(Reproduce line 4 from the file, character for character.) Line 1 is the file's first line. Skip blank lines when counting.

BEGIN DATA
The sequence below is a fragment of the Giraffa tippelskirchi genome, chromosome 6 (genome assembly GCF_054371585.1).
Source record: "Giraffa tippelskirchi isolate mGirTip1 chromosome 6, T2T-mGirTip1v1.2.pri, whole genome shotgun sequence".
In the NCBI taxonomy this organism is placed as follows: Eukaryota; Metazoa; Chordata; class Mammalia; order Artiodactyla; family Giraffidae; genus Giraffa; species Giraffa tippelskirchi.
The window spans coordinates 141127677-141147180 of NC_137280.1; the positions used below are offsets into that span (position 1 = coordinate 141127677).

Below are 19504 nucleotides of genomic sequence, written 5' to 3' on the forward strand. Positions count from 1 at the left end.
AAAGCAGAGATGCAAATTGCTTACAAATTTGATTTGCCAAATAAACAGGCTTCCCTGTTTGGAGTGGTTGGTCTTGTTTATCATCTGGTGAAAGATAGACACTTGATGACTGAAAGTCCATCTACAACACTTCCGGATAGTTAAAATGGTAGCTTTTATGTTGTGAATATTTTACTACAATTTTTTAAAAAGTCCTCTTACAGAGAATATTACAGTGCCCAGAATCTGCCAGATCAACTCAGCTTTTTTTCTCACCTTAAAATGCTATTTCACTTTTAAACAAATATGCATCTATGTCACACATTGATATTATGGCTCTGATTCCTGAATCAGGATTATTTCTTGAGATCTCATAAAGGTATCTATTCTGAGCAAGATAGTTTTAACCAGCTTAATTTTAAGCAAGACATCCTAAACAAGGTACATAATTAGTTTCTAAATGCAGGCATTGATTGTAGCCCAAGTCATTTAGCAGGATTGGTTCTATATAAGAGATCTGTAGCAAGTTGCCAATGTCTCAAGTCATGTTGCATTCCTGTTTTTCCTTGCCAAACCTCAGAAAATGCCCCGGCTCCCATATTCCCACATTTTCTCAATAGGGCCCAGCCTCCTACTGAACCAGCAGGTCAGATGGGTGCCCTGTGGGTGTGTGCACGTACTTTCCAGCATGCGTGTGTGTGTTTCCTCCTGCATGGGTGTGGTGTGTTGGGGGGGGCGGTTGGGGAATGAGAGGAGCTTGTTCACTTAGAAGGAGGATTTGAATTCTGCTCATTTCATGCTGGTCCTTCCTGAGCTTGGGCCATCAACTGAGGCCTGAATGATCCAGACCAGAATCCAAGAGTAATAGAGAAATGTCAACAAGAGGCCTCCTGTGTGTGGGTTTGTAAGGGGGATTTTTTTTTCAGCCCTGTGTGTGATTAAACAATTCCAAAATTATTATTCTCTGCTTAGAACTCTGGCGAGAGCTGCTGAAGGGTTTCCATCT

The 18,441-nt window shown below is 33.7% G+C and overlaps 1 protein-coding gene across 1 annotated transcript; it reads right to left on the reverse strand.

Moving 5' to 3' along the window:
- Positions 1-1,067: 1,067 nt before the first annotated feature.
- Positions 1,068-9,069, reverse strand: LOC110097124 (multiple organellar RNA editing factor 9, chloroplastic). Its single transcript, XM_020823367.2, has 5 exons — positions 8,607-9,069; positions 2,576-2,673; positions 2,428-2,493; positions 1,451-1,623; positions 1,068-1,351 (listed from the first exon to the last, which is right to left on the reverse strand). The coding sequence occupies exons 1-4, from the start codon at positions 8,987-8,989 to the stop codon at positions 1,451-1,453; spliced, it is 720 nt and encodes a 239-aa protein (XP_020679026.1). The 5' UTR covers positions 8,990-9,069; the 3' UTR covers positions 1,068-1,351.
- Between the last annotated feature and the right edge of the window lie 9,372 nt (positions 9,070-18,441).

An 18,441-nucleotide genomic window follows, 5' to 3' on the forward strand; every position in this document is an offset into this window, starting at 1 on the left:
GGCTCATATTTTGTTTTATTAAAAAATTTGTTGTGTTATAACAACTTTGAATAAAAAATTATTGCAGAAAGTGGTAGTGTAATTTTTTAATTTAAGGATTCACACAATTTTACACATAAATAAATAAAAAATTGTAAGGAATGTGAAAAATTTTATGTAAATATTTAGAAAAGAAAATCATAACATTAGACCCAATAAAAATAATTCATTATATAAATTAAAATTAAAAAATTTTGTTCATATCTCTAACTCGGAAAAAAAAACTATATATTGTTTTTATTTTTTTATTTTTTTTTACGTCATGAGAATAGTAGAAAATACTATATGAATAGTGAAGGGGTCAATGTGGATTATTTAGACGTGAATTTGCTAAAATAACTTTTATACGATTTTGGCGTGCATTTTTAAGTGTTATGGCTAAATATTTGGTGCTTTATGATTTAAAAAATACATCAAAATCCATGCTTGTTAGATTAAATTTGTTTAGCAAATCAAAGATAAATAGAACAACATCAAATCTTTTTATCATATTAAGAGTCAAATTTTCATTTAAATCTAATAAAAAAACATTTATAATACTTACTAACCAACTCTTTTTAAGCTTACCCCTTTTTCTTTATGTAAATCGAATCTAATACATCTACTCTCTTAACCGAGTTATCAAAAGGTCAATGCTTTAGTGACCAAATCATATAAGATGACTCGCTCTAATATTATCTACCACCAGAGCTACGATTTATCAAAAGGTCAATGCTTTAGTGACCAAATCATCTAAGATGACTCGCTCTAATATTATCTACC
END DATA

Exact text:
The window spans coordinates 141127677-141147180 of NC_137280.1; the positions used below are offsets into that span (position 1 = coordinate 141127677).